Nearly one quarter (23%) of employees are planning to purchase their own smartphones for work purposes in the next 12 months. Today, both smartphones and—even more so—tablets continue to appeal to employees as communication-, collaboration- and productivity-enhancing tools at work, as well as to enterprises for both productivity and strategic, customer-facing initiatives. Employees are playing an increasingly significant role in the success of given smartphone OSes in the workplace, with 60% (and this percentage is only growing) of smartphones in the workplace today being selected and purchased by employees rather than by corporate IT buyers. Exhibit 2 reveals how the enterprise mobile OS market shakes out today. The challenge for BlackBerry will be to strategize to maintain as much of its share today amid the immediate threats from Android and iPhone with end users. These buyers bring that crucial familiarity over from their consumer experiences.
To maintain a foothold for mobile OS growth in the enterprise, a device must be seen by IT buyers as secure, manageable, and enabling productivity, collaboration, and strategic benefits for the business. To an equal degree—or, in a growing portion of cases, to an even greater degree—it must also appeal to the employee end user who approaches the purchase of a mobile device as a consumer with intent to secondarily use the device for work. iPhone, BlackBerry, and Android are neck-and-neck for first place in the type of smartphone considered by these employees: between 40% and 43% of employees are considering each brand, as shown in Exhibit 3.
IT Leaders React to Employee Choice for Smartphones
The dramatic shift in smartphone OS within the enterprise clearly is being influenced by consumerization, as the previous data shows. But the employee perspective tells only one side of the story. How the OS battle finishes up will also be determined by IT’s willingness to support employee choice and alternative platforms to what was once a largely corporate-driven decision. Yankee Group’s July 2011 Enterprise Mobility IT Decision Maker Survey gives insight into both of these pressing issues: how is IT reacting to the influx of employee-driven technology choices, and where do they see the mobile OS mix winding up?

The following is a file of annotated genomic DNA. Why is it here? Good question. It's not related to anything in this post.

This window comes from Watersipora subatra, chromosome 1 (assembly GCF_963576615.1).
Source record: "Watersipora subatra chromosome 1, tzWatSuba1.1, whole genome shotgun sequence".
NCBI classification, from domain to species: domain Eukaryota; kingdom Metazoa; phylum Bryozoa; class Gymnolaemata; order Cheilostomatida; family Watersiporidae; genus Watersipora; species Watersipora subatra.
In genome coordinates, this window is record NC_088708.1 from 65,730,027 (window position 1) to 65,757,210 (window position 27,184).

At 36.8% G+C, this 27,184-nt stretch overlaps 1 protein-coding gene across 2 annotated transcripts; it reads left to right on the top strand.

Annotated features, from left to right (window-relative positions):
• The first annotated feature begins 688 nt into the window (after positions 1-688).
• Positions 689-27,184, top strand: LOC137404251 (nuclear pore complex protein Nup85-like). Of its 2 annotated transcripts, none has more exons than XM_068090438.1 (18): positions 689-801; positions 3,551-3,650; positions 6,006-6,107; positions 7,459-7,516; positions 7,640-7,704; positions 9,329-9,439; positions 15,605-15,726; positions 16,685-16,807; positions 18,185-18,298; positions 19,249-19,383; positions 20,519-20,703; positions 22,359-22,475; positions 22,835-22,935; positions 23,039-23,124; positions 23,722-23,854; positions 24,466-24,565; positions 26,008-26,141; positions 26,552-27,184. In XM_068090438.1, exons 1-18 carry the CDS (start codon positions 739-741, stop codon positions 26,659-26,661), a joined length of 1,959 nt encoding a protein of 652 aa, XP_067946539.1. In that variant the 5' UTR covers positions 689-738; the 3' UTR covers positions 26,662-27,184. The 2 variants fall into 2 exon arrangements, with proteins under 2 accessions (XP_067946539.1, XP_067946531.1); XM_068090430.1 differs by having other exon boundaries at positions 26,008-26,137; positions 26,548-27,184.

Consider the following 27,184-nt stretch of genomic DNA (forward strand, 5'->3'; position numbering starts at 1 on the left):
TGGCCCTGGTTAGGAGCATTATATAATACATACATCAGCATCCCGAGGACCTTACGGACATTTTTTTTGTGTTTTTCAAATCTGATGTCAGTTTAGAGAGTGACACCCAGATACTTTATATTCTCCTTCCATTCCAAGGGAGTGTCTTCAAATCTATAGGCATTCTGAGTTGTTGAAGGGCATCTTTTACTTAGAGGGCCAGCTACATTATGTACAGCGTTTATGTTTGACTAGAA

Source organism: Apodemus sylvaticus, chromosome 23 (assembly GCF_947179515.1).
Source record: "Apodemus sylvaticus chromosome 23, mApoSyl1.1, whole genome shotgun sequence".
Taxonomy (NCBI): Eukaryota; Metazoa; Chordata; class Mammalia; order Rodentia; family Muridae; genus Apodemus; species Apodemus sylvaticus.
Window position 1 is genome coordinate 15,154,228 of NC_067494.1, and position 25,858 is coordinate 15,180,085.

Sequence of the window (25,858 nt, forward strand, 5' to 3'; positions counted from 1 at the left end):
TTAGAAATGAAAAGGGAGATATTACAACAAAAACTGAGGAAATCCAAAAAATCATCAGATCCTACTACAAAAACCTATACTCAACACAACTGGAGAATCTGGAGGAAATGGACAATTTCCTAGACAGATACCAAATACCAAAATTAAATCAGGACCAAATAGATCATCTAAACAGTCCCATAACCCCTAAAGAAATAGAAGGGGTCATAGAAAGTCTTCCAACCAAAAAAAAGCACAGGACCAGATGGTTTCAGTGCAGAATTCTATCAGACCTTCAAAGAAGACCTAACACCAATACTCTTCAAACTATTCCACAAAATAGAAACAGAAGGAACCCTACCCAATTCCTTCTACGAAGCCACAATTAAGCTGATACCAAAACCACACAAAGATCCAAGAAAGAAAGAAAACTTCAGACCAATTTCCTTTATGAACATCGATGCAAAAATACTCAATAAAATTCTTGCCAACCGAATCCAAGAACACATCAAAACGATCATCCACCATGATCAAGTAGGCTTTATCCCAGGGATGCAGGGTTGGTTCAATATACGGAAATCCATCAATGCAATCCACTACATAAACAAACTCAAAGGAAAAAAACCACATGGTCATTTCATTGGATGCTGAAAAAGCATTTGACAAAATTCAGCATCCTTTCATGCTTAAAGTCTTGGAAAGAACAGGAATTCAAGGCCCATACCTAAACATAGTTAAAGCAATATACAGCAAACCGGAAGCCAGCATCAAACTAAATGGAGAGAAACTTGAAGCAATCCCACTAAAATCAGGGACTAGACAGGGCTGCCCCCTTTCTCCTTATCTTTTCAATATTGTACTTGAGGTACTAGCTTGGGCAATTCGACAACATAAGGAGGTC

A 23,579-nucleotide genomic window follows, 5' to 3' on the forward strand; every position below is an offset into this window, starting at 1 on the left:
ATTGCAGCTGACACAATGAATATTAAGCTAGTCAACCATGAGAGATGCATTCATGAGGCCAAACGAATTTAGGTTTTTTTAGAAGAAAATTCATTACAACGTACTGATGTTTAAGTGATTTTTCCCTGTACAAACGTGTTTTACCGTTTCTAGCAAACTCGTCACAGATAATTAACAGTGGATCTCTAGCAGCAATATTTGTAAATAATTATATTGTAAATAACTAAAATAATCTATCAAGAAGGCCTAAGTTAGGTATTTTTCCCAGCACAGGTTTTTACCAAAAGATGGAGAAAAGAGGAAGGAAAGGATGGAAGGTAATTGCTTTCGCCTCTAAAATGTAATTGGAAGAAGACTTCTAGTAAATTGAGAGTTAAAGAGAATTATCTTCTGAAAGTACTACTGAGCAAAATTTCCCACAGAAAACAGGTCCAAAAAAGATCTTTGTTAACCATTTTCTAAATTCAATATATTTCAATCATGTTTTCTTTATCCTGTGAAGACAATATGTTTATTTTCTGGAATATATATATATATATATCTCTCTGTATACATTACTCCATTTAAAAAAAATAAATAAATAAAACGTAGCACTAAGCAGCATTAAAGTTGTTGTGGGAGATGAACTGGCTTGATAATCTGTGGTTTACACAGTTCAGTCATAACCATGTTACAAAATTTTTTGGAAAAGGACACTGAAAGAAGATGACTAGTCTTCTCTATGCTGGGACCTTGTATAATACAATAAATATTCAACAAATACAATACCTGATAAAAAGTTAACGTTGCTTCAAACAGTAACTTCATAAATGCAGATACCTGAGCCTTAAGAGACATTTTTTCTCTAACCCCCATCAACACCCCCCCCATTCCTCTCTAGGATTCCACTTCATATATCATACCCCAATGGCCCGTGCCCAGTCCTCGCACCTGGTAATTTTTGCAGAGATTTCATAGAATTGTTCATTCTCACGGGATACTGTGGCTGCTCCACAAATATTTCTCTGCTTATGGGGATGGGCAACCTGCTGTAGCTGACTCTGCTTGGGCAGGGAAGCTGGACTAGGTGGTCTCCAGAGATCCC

According to the Enterprise Mobility IT Decision Maker survey, 43% of respondents are allowing user choice to some degree (Exhibit 4). When asked about their organizations’ approach to the use of consumer tools and devices, 28% of IT leaders said they support employee-chosen devices—but don’t provide full support. However, 15% of respondents indicated they not only allow employees to choose their own devices and technology, but are also actively supporting them. In reality, once IT opens the floodgates to employee choice, they will have to initiate some level of support for these technologies, whether they are prepared to do so today or not. Security, compliance, and other corporate policies, as well as the need to keep users productive, will compel enterprises to implement solutions that allow them to manage and support employee-owned devices.
So how do these decision-makers think the OS mix will shake out? They largely agree with their employees. Given that many IT leaders realize that consumerization has become a reality, they anticipate that their preferred smartphone OS platform will begin to reflect those devices that consumers in general, and their employees specifically, will be purchasing (see Exhibit 5).